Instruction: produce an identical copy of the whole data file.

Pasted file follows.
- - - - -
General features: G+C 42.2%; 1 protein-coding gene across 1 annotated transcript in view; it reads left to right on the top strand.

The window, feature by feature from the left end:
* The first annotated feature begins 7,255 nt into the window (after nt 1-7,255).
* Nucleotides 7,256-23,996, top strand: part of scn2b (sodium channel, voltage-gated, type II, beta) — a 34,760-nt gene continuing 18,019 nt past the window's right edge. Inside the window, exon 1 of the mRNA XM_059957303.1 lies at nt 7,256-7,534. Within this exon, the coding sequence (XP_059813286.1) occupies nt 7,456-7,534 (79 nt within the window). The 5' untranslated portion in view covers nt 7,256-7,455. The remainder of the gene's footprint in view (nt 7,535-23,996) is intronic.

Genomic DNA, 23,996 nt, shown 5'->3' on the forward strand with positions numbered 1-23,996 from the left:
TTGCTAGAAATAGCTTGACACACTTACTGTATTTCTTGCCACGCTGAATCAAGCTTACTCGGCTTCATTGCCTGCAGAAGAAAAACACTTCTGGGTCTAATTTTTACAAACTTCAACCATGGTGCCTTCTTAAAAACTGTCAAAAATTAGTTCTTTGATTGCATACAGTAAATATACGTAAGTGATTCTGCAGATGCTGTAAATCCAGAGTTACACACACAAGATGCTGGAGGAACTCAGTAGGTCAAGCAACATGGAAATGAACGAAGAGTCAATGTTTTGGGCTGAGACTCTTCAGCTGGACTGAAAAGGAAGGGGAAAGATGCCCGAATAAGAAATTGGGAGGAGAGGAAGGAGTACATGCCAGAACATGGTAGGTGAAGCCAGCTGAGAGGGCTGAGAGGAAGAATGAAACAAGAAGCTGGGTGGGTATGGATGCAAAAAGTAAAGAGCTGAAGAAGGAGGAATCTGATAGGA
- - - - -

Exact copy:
General features: G+C 42.2%; 1 protein-coding gene across 1 annotated transcript in view; it reads left to right on the top strand.

The window, feature by feature from the left end:
* The first annotated feature begins 7,255 nt into the window (after nt 1-7,255).
* Nucleotides 7,256-23,996, top strand: part of scn2b (sodium channel, voltage-gated, type II, beta) — a 34,760-nt gene continuing 18,019 nt past the window's right edge. Inside the window, exon 1 of the mRNA XM_059957303.1 lies at nt 7,256-7,534. Within this exon, the coding sequence (XP_059813286.1) occupies nt 7,456-7,534 (79 nt within the window). The 5' untranslated portion in view covers nt 7,256-7,455. The remainder of the gene's footprint in view (nt 7,535-23,996) is intronic.

Genomic DNA, 23,996 nt, shown 5'->3' on the forward strand with positions numbered 1-23,996 from the left:
TTGCTAGAAATAGCTTGACACACTTACTGTATTTCTTGCCACGCTGAATCAAGCTTACTCGGCTTCATTGCCTGCAGAAGAAAAACACTTCTGGGTCTAATTTTTACAAACTTCAACCATGGTGCCTTCTTAAAAACTGTCAAAAATTAGTTCTTTGATTGCATACAGTAAATATACGTAAGTGATTCTGCAGATGCTGTAAATCCAGAGTTACACACACAAGATGCTGGAGGAACTCAGTAGGTCAAGCAACATGGAAATGAACGAAGAGTCAATGTTTTGGGCTGAGACTCTTCAGCTGGACTGAAAAGGAAGGGGAAAGATGCCCGAATAAGAAATTGGGAGGAGAGGAAGGAGTACATGCCAGAACATGGTAGGTGAAGCCAGCTGAGAGGGCTGAGAGGAAGAATGAAACAAGAAGCTGGGTGGGTATGGATGCAAAAAGTAAAGAGCTGAAGAAGGAGGAATCTGATAGGA